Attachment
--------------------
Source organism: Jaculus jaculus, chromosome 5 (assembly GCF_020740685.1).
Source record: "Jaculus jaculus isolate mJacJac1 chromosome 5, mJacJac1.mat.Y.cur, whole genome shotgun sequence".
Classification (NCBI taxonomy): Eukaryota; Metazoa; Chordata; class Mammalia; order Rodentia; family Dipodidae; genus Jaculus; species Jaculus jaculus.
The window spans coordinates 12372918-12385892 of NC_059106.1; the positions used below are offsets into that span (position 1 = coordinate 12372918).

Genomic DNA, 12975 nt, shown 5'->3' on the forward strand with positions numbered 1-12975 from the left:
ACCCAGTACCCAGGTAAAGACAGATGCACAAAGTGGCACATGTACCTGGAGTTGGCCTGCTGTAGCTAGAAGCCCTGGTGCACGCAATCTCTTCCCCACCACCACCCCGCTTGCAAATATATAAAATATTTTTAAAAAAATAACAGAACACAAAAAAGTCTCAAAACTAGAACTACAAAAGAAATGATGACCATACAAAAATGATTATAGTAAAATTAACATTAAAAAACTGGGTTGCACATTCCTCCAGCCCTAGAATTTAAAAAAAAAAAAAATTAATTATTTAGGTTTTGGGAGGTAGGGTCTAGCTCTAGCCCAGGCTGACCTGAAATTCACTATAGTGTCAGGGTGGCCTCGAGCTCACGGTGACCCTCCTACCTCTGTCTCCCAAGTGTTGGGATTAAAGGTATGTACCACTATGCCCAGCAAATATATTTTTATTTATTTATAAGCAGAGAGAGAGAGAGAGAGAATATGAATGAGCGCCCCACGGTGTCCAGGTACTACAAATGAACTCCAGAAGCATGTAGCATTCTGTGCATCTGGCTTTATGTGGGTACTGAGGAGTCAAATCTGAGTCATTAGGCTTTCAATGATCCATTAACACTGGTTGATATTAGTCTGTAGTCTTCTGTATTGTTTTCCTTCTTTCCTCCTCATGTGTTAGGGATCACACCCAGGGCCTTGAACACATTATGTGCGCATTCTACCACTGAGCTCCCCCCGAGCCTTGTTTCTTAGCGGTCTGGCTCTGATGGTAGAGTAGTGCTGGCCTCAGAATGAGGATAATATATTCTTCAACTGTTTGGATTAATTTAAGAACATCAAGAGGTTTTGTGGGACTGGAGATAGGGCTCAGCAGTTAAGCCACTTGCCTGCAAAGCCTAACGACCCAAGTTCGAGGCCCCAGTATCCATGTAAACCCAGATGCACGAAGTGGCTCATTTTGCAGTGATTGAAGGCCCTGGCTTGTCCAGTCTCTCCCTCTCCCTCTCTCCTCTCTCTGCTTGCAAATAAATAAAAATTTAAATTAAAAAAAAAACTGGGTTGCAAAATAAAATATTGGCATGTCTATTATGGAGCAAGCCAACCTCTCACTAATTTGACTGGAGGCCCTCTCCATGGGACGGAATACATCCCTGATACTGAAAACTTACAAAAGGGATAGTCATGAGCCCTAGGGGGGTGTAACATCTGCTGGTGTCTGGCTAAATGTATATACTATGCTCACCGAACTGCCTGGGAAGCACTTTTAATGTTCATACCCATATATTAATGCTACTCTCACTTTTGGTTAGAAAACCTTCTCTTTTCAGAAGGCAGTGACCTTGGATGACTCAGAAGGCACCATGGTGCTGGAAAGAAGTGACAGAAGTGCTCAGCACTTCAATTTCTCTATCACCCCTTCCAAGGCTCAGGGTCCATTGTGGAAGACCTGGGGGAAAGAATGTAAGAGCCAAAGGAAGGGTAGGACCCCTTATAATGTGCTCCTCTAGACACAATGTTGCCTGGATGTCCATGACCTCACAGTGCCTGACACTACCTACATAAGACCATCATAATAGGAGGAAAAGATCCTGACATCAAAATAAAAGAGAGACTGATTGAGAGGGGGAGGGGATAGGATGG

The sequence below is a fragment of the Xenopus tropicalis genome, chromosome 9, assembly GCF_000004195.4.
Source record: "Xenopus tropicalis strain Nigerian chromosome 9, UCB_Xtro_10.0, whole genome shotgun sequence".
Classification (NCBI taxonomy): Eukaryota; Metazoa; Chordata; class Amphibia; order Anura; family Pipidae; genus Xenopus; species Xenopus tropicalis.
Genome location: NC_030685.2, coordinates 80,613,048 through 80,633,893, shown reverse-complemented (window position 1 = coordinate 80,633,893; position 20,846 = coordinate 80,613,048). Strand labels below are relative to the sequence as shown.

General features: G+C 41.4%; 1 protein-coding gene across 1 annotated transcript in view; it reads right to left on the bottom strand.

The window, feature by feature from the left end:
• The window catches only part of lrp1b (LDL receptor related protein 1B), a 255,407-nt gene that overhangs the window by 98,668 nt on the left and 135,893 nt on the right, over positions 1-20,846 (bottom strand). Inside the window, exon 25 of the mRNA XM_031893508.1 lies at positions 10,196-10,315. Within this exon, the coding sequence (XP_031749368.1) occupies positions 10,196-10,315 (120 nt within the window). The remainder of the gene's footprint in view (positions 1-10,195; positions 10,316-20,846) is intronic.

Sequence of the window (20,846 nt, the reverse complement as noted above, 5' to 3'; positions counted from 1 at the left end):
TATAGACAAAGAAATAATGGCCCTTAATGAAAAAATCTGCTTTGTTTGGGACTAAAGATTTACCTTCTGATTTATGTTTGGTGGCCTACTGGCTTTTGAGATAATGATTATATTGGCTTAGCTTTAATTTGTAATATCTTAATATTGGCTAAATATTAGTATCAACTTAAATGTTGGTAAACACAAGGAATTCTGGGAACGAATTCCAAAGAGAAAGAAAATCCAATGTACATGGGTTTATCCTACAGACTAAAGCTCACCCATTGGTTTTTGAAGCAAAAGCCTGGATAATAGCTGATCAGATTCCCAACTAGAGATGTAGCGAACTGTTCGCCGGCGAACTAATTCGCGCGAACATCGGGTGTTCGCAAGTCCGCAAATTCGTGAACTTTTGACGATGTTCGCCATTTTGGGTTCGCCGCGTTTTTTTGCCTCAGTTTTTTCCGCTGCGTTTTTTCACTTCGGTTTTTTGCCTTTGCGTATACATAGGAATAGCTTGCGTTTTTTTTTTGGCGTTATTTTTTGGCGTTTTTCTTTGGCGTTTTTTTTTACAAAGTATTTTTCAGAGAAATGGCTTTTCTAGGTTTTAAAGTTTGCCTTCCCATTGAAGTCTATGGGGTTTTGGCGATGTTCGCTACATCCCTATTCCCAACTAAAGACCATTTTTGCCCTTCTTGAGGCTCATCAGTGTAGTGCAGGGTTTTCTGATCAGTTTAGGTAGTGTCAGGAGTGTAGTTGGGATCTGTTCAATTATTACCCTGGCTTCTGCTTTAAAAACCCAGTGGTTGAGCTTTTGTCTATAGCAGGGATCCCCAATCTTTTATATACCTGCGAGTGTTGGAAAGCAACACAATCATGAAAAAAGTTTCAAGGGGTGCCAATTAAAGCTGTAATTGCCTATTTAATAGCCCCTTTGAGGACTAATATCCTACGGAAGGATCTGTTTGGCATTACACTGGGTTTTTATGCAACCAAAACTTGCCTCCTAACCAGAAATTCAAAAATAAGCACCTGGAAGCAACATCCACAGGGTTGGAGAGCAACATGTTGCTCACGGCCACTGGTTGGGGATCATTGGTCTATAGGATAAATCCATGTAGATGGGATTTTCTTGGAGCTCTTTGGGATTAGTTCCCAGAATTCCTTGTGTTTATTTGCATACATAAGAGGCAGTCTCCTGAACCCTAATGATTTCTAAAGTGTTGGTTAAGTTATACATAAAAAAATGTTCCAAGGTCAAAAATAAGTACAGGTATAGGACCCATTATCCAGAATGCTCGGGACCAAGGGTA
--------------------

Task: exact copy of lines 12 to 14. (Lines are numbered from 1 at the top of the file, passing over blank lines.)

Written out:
The window, feature by feature from the left end:
• The window catches only part of lrp1b (LDL receptor related protein 1B), a 255,407-nt gene that overhangs the window by 98,668 nt on the left and 135,893 nt on the right, over positions 1-20,846 (bottom strand). Inside the window, exon 25 of the mRNA XM_031893508.1 lies at positions 10,196-10,315. Within this exon, the coding sequence (XP_031749368.1) occupies positions 10,196-10,315 (120 nt within the window). The remainder of the gene's footprint in view (positions 1-10,195; positions 10,316-20,846) is intronic.

Sequence of the window (20,846 nt, the reverse complement as noted above, 5' to 3'; positions counted from 1 at the left end):